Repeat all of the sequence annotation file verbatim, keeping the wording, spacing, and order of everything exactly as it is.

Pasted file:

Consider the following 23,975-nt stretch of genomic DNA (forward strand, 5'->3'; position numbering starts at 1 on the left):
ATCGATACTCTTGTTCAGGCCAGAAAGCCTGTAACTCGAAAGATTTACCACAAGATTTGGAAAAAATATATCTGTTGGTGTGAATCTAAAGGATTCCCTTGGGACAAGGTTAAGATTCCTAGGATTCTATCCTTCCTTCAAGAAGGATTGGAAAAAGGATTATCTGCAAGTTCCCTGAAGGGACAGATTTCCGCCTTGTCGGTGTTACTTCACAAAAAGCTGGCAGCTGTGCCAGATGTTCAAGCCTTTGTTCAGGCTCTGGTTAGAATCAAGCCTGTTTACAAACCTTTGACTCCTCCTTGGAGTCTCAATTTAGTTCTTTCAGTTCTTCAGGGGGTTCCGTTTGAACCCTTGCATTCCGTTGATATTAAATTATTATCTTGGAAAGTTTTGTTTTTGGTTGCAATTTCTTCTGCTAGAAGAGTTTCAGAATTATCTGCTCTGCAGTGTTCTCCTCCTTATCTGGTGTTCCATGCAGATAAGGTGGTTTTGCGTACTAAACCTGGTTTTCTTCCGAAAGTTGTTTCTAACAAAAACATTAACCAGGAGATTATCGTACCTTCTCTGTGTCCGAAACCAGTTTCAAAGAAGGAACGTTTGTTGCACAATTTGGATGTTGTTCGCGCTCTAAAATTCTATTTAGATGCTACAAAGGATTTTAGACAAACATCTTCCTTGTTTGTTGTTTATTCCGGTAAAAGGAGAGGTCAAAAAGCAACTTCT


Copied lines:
Consider the following 23,975-nt stretch of genomic DNA (forward strand, 5'->3'; position numbering starts at 1 on the left):
ATCGATACTCTTGTTCAGGCCAGAAAGCCTGTAACTCGAAAGATTTACCACAAGATTTGGAAAAAATATATCTGTTGGTGTGAATCTAAAGGATTCCCTTGGGACAAGGTTAAGATTCCTAGGATTCTATCCTTCCTTCAAGAAGGATTGGAAAAAGGATTATCTGCAAGTTCCCTGAAGGGACAGATTTCCGCCTTGTCGGTGTTACTTCACAAAAAGCTGGCAGCTGTGCCAGATGTTCAAGCCTTTGTTCAGGCTCTGGTTAGAATCAAGCCTGTTTACAAACCTTTGACTCCTCCTTGGAGTCTCAATTTAGTTCTTTCAGTTCTTCAGGGGGTTCCGTTTGAACCCTTGCATTCCGTTGATATTAAATTATTATCTTGGAAAGTTTTGTTTTTGGTTGCAATTTCTTCTGCTAGAAGAGTTTCAGAATTATCTGCTCTGCAGTGTTCTCCTCCTTATCTGGTGTTCCATGCAGATAAGGTGGTTTTGCGTACTAAACCTGGTTTTCTTCCGAAAGTTGTTTCTAACAAAAACATTAACCAGGAGATTATCGTACCTTCTCTGTGTCCGAAACCAGTTTCAAAGAAGGAACGTTTGTTGCACAATTTGGATGTTGTTCGCGCTCTAAAATTCTATTTAGATGCTACAAAGGATTTTAGACAAACATCTTCCTTGTTTGTTGTTTATTCCGGTAAAAGGAGAGGTCAAAAAGCAACTTCT